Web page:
» » 1000 yards: It ain’t easy.

1000 yards: It ain’t easy.

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I shot 1000 yards for the first time last Saturday at Marine Corps Base Camp Pendleton (MCBCP). The Santa Margarita Gun Club held a practice day at Sniper Range 117A so I decided to head out to MCBCP with the Eliseo R5 6mmBR and try to get a 1000 yard elevation zero for it.

Here’s an HD video of me setting up the R5 before laying down to shoot:

According to JBM I would need 31.7 MOA from my 200 yard zero to make it to 1000 yards. So I dialed 6 notches on my front sight (6 notches * ~5.5 MOA per notch = 33 MOA) and 8 clicks down on the rear sight (8 clicks * .25 MOA per click = 2 MOA) to get me 31 MOA. Surprisingly, I was on paper and I was able to get a good elevation zero (6 notches front + 10 clicks down on the rear = 30.5 MOA from 200 yard zero).

I found that 1000 yards certainly isn’t easy like 600 yards. At 1000, any minute mistake in wind call or trigger control results in bad shot.

For those that don’t know, generally 1 MPH of full value wind (wind that moves directly left to right or right to left between the shooter and the target) is 1 MOA of wind drift at 1000 yards. In other words, every 1 MPH of wind will move the bullet 10 inches by the time it gets to 1000 yards. On the NRA LR target (official 1000 yard target), the X-ring is 10″ and the 10-ring is 20″. Depending on the shooter’s hold, a change in the wind as little as 1 MPH can result in the bullet hitting outside the 10-ring.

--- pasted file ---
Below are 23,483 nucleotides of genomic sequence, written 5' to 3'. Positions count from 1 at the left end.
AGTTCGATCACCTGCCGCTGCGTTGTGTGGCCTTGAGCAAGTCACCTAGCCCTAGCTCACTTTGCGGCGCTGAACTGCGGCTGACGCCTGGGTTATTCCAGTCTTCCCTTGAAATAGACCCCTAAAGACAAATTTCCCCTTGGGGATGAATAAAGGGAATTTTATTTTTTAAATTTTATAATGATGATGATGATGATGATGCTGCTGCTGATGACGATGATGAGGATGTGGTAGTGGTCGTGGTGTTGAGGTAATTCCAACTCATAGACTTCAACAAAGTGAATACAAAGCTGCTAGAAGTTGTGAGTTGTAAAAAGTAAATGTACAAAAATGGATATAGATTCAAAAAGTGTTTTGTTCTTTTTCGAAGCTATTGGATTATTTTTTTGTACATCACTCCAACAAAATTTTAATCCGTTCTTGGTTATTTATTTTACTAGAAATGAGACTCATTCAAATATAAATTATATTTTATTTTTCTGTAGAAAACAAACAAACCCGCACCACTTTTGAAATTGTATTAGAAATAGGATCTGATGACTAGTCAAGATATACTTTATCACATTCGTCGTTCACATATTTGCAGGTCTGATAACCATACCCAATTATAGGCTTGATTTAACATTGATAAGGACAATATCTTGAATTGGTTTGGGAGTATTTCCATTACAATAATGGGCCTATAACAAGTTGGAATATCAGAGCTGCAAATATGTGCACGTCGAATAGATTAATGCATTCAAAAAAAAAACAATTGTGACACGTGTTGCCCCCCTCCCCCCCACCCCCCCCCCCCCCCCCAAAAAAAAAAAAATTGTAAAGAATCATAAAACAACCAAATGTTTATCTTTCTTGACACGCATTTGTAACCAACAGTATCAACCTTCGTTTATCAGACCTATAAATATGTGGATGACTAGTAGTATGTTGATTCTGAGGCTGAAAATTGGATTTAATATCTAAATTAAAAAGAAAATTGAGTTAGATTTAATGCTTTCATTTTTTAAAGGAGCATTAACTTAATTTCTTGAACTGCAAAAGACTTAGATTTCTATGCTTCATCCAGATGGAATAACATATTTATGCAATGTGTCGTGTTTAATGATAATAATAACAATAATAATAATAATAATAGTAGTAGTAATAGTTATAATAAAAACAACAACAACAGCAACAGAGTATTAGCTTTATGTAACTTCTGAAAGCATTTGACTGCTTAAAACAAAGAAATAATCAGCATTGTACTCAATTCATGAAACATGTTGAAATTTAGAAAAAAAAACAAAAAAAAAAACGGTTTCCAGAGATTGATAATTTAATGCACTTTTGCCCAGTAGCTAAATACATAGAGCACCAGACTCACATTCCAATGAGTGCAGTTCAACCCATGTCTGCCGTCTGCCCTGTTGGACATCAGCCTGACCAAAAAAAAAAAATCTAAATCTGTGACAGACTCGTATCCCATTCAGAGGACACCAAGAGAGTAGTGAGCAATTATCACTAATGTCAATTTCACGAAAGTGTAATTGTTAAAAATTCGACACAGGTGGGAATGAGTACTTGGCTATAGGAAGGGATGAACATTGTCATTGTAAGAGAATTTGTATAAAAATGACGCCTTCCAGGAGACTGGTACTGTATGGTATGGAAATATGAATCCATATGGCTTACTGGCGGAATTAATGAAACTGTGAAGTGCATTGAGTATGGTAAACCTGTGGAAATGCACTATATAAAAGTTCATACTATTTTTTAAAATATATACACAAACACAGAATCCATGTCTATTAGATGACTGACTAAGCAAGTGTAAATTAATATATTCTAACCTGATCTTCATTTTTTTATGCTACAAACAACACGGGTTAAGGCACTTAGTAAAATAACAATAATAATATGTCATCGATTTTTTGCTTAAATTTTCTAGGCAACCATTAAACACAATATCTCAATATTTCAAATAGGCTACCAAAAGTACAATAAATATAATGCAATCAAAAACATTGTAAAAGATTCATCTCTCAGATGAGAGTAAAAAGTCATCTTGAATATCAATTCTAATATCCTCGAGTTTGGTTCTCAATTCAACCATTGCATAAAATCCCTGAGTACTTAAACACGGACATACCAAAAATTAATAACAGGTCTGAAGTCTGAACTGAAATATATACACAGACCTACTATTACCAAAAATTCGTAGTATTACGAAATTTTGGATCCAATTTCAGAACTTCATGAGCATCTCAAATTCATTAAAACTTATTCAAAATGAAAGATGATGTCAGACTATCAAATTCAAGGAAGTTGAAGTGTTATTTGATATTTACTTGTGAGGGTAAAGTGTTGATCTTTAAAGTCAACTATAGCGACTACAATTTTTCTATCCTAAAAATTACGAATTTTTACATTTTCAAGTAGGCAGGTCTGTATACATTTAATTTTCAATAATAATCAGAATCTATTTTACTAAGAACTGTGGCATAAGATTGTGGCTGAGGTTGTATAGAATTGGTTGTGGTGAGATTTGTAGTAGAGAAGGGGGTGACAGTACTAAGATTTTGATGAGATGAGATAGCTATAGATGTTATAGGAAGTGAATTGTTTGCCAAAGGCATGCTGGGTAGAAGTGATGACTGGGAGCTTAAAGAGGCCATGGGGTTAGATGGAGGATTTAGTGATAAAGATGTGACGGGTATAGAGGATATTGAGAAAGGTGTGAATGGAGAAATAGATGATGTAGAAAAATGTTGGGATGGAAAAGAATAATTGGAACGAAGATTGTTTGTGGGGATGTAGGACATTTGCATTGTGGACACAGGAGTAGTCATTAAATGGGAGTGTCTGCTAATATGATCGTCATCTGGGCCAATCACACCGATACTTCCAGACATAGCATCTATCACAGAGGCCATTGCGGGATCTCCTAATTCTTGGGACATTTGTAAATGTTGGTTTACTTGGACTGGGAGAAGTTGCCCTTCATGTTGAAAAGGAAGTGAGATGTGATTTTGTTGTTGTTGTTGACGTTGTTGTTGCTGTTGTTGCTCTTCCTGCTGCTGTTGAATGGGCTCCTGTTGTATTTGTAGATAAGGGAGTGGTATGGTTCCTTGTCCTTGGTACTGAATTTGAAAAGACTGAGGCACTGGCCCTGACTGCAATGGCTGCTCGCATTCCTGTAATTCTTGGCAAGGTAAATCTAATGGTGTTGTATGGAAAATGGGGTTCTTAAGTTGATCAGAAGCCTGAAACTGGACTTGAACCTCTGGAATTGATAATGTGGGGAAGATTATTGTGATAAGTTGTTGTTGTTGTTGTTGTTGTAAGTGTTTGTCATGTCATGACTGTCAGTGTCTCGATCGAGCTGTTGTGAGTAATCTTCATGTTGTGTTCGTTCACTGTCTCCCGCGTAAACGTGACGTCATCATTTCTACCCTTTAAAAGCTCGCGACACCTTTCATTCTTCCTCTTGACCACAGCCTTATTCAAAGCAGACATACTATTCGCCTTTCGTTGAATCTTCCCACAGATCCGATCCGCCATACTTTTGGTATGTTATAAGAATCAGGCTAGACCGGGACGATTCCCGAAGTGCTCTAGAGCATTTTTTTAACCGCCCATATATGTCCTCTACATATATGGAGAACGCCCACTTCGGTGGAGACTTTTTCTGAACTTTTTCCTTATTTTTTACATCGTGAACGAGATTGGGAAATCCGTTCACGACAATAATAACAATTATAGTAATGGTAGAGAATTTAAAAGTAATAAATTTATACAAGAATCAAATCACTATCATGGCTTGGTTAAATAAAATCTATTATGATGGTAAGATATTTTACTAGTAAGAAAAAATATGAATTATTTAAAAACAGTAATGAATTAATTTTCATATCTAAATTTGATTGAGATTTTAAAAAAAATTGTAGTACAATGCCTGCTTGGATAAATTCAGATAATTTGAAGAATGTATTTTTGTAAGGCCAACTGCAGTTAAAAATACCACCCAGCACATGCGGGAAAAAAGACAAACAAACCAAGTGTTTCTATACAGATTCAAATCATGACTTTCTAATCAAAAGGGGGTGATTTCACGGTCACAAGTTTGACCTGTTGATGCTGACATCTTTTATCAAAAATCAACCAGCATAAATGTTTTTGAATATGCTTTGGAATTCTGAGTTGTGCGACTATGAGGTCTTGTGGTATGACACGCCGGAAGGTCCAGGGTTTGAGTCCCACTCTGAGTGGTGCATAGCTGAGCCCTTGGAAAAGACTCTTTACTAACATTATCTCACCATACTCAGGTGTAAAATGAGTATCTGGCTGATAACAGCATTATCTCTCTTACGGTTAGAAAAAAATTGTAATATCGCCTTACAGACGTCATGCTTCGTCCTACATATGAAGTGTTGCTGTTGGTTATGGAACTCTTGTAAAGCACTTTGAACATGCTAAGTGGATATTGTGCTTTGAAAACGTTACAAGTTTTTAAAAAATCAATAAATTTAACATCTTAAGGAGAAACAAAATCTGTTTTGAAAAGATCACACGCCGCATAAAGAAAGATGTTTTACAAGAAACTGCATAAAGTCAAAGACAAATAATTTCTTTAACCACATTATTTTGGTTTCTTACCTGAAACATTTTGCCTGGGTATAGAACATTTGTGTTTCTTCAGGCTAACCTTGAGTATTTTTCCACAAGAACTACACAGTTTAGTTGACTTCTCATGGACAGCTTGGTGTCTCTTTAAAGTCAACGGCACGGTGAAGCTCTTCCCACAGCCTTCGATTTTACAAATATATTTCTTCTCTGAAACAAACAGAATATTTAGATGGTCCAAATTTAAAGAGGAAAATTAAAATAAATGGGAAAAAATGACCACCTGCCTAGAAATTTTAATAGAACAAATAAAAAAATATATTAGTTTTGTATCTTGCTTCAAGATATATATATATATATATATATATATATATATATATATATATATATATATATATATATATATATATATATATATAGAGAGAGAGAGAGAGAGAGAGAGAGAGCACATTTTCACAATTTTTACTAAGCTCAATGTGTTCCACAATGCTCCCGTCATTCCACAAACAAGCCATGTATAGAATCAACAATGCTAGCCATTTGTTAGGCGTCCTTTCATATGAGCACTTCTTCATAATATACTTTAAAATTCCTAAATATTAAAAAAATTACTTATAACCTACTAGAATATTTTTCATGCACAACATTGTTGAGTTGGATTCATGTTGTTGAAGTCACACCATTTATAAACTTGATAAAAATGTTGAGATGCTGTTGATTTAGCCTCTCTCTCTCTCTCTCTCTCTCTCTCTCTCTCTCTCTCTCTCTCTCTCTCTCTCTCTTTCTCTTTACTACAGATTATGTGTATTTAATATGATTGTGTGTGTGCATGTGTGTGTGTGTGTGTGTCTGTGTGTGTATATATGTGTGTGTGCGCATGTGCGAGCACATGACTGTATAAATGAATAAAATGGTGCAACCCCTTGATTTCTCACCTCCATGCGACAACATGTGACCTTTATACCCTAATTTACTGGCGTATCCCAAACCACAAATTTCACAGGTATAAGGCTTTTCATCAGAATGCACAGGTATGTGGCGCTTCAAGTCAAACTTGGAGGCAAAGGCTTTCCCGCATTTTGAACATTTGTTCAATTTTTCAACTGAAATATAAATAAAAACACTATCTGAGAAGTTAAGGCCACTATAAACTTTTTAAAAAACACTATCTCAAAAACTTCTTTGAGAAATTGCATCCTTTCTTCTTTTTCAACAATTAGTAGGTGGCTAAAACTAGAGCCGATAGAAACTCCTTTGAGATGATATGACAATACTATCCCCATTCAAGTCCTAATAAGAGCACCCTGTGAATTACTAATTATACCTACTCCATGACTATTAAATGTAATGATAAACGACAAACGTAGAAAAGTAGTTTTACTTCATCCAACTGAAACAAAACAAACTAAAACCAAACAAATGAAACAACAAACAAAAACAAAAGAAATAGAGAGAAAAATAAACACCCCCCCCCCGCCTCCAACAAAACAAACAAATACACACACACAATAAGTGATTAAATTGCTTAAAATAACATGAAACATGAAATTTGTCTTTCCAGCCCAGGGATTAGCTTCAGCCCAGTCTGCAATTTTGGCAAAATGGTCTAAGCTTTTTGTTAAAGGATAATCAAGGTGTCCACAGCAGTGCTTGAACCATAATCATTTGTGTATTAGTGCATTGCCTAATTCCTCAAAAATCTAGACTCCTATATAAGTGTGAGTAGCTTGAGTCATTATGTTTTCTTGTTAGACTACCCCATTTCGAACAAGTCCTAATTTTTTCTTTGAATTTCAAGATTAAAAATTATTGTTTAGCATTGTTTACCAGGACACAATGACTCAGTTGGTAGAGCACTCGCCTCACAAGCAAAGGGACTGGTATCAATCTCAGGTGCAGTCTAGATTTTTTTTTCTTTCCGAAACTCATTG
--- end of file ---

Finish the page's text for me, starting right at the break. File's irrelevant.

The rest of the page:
Official NRA LR (1000 yard) Target
Official NRA LR (1000 yard) Target

And last Saturday, I had to battle to wind as it constantly changed directions and boiled out (mirage). It was definitely a good workout as far as mental conditioning and training on wind reading. I may have to start shooting Long Range to help me practice my prone shooting for Across the Course.

Lastly, here’s an HD video of me waiting for the wind stabilize after the mirage started to boil out and the wind shifted directions:

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